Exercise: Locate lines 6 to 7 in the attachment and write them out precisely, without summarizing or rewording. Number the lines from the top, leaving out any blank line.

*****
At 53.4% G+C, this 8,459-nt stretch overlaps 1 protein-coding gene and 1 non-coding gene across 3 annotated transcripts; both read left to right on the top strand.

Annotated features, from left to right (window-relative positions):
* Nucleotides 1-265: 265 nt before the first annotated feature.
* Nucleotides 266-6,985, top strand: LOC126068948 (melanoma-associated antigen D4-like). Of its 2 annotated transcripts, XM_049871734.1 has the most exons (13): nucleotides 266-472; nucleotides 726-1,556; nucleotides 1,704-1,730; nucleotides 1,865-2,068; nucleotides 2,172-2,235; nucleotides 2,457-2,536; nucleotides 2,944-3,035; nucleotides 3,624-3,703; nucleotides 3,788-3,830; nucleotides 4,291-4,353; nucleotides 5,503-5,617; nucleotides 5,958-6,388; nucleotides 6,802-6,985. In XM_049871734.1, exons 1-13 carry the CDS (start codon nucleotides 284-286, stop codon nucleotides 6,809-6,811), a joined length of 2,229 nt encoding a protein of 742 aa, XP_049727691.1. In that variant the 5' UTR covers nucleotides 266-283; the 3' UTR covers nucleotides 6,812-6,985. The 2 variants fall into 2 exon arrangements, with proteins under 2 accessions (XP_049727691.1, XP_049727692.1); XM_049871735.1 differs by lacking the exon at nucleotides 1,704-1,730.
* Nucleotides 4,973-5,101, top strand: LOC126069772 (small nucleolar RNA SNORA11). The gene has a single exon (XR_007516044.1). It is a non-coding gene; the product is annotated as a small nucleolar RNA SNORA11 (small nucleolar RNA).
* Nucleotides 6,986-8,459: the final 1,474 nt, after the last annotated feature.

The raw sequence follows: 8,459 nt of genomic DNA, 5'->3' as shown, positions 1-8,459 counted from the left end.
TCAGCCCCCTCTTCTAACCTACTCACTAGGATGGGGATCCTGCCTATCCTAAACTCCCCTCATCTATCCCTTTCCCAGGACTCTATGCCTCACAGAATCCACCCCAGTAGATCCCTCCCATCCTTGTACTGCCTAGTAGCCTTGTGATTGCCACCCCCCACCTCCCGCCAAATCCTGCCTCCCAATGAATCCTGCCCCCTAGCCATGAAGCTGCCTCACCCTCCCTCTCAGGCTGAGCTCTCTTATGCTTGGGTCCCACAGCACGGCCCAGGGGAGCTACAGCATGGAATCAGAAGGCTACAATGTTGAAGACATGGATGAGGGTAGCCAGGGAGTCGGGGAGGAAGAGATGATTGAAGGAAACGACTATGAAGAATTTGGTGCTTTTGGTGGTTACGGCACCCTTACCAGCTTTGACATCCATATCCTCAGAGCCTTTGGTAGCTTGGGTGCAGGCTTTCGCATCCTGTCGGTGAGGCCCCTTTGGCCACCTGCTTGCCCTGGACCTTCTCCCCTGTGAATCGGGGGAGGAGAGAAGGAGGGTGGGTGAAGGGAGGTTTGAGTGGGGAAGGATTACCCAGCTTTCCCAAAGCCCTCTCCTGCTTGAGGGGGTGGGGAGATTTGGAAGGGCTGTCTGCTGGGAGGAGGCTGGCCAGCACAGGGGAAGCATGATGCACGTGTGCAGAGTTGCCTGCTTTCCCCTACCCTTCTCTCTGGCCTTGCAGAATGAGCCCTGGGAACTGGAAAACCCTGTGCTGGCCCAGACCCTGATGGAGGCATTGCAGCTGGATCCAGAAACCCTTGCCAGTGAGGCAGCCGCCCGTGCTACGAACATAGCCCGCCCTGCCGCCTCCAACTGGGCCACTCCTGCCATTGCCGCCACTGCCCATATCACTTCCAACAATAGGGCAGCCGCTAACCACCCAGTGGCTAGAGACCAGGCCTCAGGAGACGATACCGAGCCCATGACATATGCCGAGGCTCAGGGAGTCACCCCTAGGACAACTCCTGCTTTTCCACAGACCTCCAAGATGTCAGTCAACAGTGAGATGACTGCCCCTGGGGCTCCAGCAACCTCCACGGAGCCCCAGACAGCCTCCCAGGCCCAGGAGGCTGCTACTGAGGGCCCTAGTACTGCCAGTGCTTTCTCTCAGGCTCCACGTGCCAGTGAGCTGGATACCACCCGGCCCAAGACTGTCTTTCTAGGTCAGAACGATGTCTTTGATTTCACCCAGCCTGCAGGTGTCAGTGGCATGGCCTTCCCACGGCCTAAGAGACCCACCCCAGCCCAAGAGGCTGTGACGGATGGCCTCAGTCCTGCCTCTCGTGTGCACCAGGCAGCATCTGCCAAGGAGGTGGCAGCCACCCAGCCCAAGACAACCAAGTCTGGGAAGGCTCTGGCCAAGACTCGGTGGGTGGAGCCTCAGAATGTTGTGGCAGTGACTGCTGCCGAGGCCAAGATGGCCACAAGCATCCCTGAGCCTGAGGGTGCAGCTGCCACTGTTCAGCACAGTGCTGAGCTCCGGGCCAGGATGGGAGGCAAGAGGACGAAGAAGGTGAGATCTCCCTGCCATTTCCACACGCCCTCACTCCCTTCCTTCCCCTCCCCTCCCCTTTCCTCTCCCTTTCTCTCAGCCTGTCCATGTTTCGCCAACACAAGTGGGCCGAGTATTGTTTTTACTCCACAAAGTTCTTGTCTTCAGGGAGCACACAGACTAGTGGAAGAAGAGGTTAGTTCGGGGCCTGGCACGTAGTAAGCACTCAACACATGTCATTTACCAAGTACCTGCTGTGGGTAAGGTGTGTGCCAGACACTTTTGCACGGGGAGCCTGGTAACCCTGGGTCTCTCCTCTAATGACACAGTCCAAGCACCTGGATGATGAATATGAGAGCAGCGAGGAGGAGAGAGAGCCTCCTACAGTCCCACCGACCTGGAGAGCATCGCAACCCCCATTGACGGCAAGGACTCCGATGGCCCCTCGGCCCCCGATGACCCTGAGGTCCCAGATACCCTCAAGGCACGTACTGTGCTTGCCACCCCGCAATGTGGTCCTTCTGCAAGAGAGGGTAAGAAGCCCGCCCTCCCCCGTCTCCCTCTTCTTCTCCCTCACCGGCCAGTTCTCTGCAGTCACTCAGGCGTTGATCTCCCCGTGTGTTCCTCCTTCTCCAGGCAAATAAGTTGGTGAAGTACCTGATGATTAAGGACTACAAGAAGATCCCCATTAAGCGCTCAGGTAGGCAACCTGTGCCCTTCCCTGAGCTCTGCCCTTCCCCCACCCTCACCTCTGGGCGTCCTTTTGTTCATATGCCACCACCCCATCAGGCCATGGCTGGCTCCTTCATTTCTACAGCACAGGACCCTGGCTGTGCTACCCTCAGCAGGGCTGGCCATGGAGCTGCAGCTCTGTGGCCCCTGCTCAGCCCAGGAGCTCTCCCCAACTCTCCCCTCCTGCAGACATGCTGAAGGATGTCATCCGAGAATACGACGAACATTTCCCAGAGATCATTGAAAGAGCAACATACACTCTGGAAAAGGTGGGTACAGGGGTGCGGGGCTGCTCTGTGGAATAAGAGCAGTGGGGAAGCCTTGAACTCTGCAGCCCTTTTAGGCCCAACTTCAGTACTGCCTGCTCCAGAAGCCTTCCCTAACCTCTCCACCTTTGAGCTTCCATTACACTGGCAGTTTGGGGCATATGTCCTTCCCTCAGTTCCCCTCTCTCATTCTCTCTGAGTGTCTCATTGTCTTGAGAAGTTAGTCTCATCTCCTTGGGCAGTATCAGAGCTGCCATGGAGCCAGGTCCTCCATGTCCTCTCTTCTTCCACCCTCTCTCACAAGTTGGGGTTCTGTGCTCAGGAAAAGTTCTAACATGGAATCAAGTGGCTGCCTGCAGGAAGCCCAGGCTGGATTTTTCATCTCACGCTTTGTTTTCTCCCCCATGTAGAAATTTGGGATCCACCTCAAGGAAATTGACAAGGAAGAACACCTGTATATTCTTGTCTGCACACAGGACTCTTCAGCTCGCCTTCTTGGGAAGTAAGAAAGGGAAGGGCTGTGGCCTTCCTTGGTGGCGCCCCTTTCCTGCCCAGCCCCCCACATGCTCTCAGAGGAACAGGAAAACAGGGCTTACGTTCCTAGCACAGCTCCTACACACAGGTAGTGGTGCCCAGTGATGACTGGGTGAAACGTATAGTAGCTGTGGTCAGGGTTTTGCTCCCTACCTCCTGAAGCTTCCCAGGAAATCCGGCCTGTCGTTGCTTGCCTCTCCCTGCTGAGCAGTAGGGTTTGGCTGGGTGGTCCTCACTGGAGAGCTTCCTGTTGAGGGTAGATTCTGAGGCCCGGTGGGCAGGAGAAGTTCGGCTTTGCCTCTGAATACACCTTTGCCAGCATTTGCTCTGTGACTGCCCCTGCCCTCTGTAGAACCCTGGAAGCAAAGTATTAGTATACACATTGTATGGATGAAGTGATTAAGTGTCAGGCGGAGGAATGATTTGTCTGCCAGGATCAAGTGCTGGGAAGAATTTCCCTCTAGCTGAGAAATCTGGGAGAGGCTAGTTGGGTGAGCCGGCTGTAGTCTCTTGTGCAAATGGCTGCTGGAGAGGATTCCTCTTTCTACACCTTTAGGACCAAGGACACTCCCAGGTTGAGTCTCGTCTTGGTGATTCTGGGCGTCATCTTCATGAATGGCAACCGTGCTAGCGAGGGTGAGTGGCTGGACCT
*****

* Nucleotides 6,986-8,459: the final 1,474 nt, after the last annotated feature.

The raw sequence follows: 8,459 nt of genomic DNA, 5'->3' as shown, positions 1-8,459 counted from the left end.